Saturday, 8 November 2008

Why newspapers are damaging the news business


I've said it before (namely here) and I'll say it again: newspapers impede the development of news websites.

While primary focus is given to what for now is seen as the cash cow - newspapers - then madcap debates will still be had about whether a story should be broken online, or in print. The answer of course is always - online!

Holding back only damages the 'brand' ... and it is the brand which will see us through a cold harsh winter [for now].

Would any editor in his/her right mind really consider holding back a match report from Saturday's game until Monday, or even later in the case of weekly newspapers? The answer of course is no (please God, don't let me hear someone say yes).

So why is it that serious consideration is still being given to holding back stories for the best part of a week? It's all in the name of 'exclusivity' and selling papers.

Reality check: readers don't care about the word 'exclusive'. Ok, it may look nice in a reporter's cuttings file, but it is now so over-used, so incorrectly used (just look how many of the Sundays will claim a story, which is carried in every other Sunday, as an exclusive), that the word is now meaningless to the people who matter the most. No not the reporters, nor the editor, but the readers.

While editors try to preserve print sale through a print over web policy, they damage their websites, user confidence in the site diminishes and the longterm future of the brand is jeopardised.

So you see why newspapers are damaging news websites.

Just this week, when Kevin Maney of Portolio.com asked Marc Andreessen what he would do if he were running the New York Times, the Netscape founder said:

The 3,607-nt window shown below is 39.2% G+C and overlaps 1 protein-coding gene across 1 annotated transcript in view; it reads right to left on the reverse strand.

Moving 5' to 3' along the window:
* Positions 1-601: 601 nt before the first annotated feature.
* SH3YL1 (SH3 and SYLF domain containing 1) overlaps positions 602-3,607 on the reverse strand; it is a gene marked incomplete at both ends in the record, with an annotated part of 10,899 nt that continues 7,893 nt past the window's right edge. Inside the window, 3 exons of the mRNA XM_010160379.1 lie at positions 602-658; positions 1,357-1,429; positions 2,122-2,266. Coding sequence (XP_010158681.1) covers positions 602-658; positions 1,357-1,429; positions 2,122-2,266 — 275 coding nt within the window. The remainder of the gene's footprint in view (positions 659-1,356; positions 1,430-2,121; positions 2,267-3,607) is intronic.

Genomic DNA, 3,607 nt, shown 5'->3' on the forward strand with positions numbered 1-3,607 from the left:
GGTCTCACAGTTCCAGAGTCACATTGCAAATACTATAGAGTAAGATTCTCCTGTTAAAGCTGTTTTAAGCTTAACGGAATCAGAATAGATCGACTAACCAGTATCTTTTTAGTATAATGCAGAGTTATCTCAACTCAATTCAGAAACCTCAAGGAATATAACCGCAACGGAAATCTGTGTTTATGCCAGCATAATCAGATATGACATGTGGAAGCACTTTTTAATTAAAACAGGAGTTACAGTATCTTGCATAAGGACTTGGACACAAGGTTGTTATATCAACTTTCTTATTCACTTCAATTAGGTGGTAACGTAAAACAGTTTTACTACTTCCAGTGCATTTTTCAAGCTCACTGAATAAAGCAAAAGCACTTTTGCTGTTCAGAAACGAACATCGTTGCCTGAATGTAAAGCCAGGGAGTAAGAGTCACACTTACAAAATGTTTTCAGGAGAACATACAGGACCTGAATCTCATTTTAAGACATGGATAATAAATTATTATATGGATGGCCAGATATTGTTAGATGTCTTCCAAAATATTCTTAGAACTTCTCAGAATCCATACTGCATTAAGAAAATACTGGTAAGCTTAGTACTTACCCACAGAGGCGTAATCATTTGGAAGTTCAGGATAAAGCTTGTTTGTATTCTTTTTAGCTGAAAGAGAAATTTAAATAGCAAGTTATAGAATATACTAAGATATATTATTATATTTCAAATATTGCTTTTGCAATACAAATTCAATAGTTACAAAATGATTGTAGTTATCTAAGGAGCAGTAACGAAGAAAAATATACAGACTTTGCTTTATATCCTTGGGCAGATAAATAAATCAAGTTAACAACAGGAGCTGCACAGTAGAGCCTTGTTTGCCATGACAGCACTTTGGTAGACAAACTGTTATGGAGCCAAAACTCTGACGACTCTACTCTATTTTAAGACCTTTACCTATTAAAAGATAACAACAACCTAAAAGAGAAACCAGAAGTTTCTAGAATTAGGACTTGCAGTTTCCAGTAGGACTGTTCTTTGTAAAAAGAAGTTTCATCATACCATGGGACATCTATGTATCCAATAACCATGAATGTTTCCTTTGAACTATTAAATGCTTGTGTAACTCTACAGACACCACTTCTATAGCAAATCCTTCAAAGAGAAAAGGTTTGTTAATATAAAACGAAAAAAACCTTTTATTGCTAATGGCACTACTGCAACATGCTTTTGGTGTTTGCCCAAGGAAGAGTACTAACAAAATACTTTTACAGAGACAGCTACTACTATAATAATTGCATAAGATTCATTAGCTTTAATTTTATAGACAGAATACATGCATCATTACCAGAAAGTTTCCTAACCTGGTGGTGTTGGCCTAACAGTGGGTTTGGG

Shut off the print edition right now. You’ve got to play offense. You’ve got to do what Intel did in ’85 when it was getting killed by the Japanese in memory chips, which was its dominant business. And it famously killed the business—shut it off and focused on its much smaller business, microprocessors, because that was going to be the market of the future. And the minute Intel got out of playing defense and into playing offense, its future was secure. The newspaper companies have to do exactly the same thing.
The financial markets have discounted forward to the terminal conclusion for newspapers, which is basically bankruptcy. So at this point, if you’re one of these major newspapers and you shut off the printing press, your stock price would probably go up, despite the fact that you would lose 90 percent of your revenue. Then you play offense. And guess what? You’re an internet company.

Good advice - but one step at a time hey Marc. The future is online, and while we don't kill off our print titles, we need to shift focus from the short-term to the long-term evolution of our industry.

Instead of companion websites, our websites should have companion newspapers.

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